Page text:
Some Christians are calling for our nation, as a nation, to look to and abide by the principles of the Declaration of Independence. They are not attempting to inject the Christian religion, or any religion, into the government. They are emphasizing the fact that the basic problem facing Americans today is the deterioration of morals in our society, and they are pointing to the principles of the Declaration as the cure to that problem. What they are doing is good and great for our nation; however, they are making a fatal mistake. They are applying the principles of the Declaration to all of the inhabitants that make up the people and are making no distinction between obligations and responsibilities of the inhabitants that make up the people on the one hand, and the officeholders in the government on the other hand.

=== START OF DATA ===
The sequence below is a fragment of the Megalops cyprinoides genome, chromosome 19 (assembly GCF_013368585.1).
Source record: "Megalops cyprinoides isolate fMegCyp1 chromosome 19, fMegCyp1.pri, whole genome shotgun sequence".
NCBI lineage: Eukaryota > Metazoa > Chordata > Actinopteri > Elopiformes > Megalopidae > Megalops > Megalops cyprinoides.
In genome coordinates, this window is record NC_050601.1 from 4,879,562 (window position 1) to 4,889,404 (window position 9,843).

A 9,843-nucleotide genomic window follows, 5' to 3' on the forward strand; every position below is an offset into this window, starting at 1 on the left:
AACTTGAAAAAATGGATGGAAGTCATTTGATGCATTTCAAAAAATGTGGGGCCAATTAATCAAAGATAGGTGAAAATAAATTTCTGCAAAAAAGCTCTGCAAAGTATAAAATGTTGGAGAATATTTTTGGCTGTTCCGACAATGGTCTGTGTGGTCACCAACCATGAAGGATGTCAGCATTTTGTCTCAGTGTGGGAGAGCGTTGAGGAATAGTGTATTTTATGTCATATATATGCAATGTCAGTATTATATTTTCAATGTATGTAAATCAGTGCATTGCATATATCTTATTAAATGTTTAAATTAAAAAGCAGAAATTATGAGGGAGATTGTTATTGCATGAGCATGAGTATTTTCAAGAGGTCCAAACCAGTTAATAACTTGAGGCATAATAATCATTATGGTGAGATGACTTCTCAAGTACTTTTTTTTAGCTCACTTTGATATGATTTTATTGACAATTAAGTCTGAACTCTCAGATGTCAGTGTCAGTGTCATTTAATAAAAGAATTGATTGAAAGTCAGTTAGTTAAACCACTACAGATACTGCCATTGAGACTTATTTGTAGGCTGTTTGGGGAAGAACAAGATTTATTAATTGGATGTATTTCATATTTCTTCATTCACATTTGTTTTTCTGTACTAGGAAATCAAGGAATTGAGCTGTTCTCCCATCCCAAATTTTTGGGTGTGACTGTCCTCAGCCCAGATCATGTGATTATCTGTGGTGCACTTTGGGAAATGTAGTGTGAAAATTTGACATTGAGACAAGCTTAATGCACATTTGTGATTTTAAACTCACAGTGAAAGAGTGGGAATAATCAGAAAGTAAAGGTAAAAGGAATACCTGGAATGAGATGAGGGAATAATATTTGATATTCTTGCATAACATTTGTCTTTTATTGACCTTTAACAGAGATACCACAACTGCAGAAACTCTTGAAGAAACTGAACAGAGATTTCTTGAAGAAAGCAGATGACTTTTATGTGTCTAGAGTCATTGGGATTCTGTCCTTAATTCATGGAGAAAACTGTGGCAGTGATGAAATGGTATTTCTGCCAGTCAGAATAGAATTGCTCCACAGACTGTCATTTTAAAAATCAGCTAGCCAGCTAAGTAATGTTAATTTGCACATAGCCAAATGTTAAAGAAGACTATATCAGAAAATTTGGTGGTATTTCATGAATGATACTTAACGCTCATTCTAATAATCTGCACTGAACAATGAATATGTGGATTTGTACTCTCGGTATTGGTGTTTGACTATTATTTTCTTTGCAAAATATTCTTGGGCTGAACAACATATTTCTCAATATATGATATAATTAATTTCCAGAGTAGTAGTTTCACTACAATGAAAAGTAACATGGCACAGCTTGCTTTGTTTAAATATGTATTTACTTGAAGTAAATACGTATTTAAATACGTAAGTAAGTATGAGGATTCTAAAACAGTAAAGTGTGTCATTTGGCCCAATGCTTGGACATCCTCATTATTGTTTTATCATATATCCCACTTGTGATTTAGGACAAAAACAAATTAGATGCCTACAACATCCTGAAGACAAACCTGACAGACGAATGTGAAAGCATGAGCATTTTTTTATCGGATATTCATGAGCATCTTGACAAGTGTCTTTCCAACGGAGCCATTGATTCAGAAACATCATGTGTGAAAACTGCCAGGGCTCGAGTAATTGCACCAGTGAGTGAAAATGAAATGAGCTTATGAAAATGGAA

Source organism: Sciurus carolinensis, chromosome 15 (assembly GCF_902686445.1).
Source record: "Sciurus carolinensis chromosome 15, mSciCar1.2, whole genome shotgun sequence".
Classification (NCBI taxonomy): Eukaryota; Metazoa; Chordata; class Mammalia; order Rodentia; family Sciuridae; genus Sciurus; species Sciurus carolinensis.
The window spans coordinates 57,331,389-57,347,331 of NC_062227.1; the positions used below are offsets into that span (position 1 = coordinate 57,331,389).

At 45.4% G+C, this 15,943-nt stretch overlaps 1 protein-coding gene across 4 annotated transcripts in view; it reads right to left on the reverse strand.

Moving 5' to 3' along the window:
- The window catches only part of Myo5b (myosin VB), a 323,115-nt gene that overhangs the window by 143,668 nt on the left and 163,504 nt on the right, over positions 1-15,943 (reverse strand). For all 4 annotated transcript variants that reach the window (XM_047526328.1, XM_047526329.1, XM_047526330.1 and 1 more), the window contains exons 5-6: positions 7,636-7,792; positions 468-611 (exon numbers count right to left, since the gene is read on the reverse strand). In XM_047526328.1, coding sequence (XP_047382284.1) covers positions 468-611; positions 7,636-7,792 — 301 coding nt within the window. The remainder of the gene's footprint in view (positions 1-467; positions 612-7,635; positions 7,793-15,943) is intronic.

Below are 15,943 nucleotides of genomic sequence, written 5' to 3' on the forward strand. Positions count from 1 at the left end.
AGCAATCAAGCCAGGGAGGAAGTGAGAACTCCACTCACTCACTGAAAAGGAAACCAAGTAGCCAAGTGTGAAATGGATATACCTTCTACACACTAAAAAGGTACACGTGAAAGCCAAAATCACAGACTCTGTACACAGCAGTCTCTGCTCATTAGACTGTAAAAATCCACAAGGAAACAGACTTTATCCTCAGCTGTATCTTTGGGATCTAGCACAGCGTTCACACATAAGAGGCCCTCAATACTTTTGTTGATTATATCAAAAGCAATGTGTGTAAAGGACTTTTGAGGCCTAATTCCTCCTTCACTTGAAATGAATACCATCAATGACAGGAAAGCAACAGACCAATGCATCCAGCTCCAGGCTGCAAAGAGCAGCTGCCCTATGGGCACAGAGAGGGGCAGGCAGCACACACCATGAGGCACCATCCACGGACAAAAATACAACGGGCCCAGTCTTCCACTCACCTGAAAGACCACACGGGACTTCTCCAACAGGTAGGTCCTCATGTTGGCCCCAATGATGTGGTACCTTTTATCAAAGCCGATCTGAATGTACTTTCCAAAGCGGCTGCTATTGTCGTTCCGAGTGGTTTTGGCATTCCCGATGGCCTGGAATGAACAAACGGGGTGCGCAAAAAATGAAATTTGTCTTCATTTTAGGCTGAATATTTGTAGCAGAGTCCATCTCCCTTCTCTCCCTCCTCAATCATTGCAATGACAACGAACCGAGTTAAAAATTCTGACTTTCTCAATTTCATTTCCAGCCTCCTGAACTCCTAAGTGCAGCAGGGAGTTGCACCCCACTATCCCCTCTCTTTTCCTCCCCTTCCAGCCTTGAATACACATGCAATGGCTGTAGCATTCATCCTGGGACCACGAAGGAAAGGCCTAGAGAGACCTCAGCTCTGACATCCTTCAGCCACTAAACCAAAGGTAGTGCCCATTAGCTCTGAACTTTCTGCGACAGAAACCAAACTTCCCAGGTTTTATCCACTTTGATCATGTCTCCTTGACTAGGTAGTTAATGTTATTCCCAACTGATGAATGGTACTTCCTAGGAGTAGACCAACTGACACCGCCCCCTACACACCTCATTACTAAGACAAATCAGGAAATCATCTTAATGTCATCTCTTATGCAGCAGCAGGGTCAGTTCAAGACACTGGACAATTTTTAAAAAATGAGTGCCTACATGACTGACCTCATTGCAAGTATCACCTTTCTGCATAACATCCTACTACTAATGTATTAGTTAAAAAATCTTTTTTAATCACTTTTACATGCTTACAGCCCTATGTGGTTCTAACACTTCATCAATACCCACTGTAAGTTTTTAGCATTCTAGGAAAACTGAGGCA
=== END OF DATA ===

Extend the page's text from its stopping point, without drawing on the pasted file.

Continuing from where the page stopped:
It is essential, in my judgment, that this distinction be recognized and honored if this movement is to have any real success. While it may be argued that the principles of the Declaration are applicable to all of the inhabitants that make up the people, there is nothing in that document that assigns any responsibility, as such, to the inhabitants. The Declaration addresses the government and officeholders, and clearly obligates the government of the United States of America to secure the unalienable rights with which each inhabitant making up the people has been endowed by their Creator. In addition to providing specifically that the government is to secure the unalienable rights with which each one of the people is endowed, the Declaration identifies some of those unalienable rights. Nowhere does the Declaration deal with what the inhabitants who make up the people are to believe, nor does it set forth any duty for those inhabitants.